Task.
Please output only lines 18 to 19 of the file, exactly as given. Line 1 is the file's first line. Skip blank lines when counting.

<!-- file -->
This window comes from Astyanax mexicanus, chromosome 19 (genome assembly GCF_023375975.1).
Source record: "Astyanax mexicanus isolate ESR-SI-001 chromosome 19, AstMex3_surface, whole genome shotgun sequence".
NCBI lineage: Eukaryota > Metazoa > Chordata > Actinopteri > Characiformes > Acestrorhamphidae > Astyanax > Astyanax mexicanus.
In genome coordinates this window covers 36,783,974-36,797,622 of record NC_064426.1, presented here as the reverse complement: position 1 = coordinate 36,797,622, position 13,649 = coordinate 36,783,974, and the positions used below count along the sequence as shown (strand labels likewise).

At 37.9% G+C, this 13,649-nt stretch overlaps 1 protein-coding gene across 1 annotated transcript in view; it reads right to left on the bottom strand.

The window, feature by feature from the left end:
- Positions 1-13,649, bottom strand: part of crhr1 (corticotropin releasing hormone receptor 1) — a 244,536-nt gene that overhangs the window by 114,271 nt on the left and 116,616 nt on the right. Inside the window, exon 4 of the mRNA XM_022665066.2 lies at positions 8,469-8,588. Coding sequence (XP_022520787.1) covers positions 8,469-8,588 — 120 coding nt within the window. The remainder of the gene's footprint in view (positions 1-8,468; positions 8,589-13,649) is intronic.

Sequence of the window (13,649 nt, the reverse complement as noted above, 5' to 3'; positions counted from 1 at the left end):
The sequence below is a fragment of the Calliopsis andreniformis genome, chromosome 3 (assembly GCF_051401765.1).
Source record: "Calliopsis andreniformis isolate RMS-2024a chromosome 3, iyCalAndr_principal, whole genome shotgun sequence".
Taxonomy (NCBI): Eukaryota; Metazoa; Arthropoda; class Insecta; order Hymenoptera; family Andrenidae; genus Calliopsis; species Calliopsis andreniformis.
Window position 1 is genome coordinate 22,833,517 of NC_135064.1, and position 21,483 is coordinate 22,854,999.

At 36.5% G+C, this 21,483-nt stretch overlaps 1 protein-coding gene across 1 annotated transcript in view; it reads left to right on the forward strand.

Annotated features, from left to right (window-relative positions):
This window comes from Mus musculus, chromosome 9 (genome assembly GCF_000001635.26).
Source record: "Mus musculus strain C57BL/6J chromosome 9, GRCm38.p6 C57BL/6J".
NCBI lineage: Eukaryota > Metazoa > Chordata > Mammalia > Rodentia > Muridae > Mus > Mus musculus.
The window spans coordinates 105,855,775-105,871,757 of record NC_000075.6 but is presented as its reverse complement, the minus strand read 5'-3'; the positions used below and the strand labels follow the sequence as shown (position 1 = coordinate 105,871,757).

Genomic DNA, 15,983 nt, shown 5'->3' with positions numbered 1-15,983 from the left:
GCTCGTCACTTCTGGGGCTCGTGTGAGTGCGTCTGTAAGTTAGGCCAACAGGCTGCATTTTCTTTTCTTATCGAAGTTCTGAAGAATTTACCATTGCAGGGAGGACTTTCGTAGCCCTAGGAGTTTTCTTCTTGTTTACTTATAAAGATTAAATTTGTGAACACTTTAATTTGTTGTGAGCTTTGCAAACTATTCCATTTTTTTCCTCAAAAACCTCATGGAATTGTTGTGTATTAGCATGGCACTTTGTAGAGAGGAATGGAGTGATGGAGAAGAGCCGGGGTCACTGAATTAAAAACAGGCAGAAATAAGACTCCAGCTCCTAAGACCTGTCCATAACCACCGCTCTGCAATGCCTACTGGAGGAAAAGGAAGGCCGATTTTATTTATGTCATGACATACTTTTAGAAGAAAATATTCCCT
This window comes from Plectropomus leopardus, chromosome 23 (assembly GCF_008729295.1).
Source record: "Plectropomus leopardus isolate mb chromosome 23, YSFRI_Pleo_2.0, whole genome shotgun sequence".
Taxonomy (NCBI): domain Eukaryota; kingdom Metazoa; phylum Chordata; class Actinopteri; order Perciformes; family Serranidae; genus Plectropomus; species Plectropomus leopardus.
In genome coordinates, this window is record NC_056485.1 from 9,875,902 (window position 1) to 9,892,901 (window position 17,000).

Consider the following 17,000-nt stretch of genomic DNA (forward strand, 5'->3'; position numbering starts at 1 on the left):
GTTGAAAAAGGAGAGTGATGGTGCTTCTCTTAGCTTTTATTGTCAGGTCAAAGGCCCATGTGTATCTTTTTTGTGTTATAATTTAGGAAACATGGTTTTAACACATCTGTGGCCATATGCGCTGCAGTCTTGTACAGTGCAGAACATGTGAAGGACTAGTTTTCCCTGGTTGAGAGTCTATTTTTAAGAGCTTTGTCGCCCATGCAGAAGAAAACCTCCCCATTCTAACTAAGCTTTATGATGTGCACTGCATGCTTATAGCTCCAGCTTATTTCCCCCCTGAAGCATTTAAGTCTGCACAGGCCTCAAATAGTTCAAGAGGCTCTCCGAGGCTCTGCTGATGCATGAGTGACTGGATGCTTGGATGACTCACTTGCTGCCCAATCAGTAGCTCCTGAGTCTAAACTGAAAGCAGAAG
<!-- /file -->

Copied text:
The window spans coordinates 105,855,775-105,871,757 of record NC_000075.6 but is presented as its reverse complement, the minus strand read 5'-3'; the positions used below and the strand labels follow the sequence as shown (position 1 = coordinate 105,871,757).

Genomic DNA, 15,983 nt, shown 5'->3' with positions numbered 1-15,983 from the left: